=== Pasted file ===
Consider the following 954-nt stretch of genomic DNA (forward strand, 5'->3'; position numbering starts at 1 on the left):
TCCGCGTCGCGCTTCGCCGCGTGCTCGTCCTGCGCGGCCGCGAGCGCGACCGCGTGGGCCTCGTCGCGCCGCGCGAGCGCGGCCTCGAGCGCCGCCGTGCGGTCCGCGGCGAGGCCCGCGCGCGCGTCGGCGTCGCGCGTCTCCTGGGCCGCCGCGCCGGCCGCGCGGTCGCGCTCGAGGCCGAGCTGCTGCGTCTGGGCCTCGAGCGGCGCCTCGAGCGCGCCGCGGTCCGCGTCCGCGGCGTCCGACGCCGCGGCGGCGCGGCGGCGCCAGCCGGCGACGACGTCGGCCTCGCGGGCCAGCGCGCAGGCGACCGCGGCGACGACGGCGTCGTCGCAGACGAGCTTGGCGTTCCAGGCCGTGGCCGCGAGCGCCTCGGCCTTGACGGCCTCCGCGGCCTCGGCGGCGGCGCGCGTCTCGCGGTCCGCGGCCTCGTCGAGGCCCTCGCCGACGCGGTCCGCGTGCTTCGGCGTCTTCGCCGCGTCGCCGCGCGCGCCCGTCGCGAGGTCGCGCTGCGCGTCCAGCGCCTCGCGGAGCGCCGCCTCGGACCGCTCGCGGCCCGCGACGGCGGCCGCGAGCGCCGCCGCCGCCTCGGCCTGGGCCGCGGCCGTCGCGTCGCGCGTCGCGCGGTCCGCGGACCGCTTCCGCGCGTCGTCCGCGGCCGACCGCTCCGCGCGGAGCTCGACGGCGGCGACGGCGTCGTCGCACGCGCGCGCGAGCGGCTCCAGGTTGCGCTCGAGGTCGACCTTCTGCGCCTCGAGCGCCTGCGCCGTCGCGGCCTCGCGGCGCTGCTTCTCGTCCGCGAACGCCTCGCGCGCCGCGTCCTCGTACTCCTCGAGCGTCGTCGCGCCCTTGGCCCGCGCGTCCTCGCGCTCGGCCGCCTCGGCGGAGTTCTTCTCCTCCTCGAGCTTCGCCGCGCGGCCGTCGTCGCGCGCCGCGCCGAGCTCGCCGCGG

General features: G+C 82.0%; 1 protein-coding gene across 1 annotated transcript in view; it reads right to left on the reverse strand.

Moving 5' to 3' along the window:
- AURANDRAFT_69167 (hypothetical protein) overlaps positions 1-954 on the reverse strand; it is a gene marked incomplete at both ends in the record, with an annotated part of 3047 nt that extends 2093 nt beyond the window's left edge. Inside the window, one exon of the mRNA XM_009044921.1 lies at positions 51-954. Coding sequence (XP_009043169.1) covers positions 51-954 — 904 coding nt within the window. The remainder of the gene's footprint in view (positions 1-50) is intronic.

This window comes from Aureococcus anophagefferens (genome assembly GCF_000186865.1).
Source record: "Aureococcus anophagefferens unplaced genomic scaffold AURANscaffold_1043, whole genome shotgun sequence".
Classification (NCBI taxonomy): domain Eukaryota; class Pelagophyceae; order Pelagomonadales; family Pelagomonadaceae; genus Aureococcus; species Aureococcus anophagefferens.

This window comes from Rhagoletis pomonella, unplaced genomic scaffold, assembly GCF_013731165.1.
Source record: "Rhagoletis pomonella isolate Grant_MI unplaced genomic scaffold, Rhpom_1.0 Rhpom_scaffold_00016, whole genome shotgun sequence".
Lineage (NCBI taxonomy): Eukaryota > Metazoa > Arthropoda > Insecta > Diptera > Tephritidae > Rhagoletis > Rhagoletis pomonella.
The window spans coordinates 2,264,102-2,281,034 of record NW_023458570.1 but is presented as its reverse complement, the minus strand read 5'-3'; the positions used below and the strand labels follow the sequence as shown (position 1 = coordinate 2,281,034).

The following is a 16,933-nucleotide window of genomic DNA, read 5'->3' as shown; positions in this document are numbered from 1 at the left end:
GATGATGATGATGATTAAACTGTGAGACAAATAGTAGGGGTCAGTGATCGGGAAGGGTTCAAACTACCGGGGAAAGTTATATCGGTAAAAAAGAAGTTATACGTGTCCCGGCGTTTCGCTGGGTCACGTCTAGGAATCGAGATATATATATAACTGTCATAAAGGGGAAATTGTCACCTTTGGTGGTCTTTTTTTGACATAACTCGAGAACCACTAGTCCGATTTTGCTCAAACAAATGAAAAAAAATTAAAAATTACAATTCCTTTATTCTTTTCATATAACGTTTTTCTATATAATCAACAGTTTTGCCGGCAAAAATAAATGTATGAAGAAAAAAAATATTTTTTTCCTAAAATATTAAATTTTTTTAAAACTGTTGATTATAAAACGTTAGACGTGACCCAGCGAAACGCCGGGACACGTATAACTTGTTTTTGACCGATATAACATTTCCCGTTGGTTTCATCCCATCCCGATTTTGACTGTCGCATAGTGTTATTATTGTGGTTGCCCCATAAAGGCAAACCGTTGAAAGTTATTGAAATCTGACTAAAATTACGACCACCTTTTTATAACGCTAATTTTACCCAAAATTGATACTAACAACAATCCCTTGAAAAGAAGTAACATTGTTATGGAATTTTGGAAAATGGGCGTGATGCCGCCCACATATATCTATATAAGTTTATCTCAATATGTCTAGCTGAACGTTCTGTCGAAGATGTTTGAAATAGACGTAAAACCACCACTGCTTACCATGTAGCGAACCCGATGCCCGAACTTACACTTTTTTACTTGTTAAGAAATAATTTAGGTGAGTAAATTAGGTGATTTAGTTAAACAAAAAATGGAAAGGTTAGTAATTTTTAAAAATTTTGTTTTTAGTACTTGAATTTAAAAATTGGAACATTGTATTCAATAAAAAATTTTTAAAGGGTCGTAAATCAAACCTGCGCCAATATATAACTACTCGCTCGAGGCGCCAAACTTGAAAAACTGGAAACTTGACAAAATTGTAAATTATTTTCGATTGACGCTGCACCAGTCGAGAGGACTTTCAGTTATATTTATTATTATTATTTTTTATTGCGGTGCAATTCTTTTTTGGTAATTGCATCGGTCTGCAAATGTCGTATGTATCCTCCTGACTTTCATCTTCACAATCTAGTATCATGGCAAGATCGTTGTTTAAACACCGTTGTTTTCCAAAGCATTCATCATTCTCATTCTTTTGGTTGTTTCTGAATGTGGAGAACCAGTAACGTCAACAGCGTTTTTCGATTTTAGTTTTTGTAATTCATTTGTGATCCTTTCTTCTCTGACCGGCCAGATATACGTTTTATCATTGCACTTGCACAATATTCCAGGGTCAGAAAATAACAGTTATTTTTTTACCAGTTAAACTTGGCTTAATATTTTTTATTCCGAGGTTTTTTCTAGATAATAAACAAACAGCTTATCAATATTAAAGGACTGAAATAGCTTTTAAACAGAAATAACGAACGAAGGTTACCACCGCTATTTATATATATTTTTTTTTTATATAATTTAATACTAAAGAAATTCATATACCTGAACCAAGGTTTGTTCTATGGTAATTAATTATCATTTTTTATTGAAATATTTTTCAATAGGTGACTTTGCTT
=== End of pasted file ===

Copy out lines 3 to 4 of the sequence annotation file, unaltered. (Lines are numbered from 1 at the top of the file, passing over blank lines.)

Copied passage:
General features: G+C 82.0%; 1 protein-coding gene across 1 annotated transcript in view; it reads right to left on the reverse strand.

Moving 5' to 3' along the window: